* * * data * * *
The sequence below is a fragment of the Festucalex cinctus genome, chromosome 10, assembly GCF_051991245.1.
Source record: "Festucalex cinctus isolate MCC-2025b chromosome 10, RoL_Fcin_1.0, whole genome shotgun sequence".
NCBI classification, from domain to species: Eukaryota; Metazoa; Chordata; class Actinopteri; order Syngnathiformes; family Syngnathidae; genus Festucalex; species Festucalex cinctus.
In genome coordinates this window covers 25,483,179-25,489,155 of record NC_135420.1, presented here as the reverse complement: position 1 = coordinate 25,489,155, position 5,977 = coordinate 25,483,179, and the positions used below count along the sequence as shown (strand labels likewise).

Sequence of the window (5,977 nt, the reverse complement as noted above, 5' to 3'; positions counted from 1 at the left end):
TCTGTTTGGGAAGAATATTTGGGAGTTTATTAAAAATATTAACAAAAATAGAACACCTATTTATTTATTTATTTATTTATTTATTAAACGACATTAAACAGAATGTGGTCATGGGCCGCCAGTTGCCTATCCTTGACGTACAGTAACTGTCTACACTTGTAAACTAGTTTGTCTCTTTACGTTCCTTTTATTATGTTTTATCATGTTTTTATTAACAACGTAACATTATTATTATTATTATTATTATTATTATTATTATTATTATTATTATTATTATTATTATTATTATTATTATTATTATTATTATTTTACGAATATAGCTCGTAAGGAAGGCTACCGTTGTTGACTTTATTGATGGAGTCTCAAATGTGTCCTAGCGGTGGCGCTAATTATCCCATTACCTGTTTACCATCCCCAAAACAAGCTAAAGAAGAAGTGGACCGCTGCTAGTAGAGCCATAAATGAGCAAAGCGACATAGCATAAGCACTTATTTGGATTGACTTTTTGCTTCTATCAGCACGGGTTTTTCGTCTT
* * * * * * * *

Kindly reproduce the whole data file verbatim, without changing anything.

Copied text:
The sequence below is a fragment of the Festucalex cinctus genome, chromosome 10, assembly GCF_051991245.1.
Source record: "Festucalex cinctus isolate MCC-2025b chromosome 10, RoL_Fcin_1.0, whole genome shotgun sequence".
NCBI classification, from domain to species: Eukaryota; Metazoa; Chordata; class Actinopteri; order Syngnathiformes; family Syngnathidae; genus Festucalex; species Festucalex cinctus.
In genome coordinates this window covers 25,483,179-25,489,155 of record NC_135420.1, presented here as the reverse complement: position 1 = coordinate 25,489,155, position 5,977 = coordinate 25,483,179, and the positions used below count along the sequence as shown (strand labels likewise).

Sequence of the window (5,977 nt, the reverse complement as noted above, 5' to 3'; positions counted from 1 at the left end):
TCTGTTTGGGAAGAATATTTGGGAGTTTATTAAAAATATTAACAAAAATAGAACACCTATTTATTTATTTATTTATTTATTTATTAAACGACATTAAACAGAATGTGGTCATGGGCCGCCAGTTGCCTATCCTTGACGTACAGTAACTGTCTACACTTGTAAACTAGTTTGTCTCTTTACGTTCCTTTTATTATGTTTTATCATGTTTTTATTAACAACGTAACATTATTATTATTATTATTATTATTATTATTATTATTATTATTATTATTATTATTATTATTATTATTATTATTATTATTATTATTTTACGAATATAGCTCGTAAGGAAGGCTACCGTTGTTGACTTTATTGATGGAGTCTCAAATGTGTCCTAGCGGTGGCGCTAATTATCCCATTACCTGTTTACCATCCCCAAAACAAGCTAAAGAAGAAGTGGACCGCTGCTAGTAGAGCCATAAATGAGCAAAGCGACATAGCATAAGCACTTATTTGGATTGACTTTTTGCTTCTATCAGCACGGGTTTTTCGTCTT